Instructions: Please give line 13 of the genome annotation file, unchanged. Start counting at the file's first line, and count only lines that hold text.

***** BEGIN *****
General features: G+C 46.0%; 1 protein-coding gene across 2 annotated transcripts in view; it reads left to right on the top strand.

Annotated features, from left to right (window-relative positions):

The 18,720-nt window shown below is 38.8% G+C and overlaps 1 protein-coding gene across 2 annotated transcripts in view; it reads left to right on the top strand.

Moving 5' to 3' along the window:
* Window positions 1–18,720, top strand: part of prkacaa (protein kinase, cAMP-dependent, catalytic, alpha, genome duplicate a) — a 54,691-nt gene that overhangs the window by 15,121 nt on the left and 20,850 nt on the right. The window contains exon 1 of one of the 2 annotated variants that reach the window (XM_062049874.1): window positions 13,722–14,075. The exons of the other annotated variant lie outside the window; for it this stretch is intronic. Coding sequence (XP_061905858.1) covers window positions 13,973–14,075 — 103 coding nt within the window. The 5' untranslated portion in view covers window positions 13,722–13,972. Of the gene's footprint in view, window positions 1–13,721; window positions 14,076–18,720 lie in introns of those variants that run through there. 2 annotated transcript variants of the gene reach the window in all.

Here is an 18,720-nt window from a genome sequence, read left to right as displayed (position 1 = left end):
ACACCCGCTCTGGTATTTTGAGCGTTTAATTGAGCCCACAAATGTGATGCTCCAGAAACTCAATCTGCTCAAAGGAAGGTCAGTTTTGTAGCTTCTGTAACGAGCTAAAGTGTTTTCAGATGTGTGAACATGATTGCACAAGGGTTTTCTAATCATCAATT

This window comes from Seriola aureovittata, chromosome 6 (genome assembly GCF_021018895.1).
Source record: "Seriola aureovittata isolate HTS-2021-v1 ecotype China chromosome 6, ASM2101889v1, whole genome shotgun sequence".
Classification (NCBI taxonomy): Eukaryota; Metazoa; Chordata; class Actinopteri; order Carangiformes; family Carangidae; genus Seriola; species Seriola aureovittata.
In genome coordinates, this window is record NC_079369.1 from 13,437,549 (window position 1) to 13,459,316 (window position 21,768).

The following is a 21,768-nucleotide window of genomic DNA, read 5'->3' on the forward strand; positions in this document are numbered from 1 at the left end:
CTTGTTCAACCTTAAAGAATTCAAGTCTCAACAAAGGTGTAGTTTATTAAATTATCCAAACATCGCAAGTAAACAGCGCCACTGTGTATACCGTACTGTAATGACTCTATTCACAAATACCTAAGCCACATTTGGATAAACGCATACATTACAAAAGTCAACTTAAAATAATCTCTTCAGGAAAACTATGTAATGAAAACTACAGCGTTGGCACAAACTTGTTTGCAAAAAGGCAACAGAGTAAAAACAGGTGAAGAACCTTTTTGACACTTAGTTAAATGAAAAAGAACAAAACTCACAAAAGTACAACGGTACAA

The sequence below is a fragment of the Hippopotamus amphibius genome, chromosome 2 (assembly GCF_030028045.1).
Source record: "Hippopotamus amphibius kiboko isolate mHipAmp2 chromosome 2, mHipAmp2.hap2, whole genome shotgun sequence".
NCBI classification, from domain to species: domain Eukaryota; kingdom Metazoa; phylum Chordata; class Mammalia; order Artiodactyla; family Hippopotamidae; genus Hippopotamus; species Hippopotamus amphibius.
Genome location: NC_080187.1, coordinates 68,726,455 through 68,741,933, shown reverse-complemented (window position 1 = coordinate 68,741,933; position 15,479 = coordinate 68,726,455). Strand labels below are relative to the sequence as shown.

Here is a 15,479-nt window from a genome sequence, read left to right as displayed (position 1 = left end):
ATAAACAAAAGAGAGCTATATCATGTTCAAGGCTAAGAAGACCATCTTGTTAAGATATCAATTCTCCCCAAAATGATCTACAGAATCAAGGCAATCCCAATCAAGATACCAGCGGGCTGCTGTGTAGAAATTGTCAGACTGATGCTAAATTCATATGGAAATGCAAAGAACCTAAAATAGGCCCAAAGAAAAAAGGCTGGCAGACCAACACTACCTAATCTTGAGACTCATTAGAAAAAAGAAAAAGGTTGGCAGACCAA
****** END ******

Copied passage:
CTTGTTCAACCTTAAAGAATTCAAGTCTCAACAAAGGTGTAGTTTATTAAATTATCCAAACATCGCAAGTAAACAGCGCCACTGTGTATACCGTACTGTAATGACTCTATTCACAAATACCTAAGCCACATTTGGATAAACGCATACATTACAAAAGTCAACTTAAAATAATCTCTTCAGGAAAACTATGTAATGAAAACTACAGCGTTGGCACAAACTTGTTTGCAAAAAGGCAACAGAGTAAAAACAGGTGAAGAACCTTTTTGACACTTAGTTAAATGAAAAAGAACAAAACTCACAAAAGTACAACGGTACAA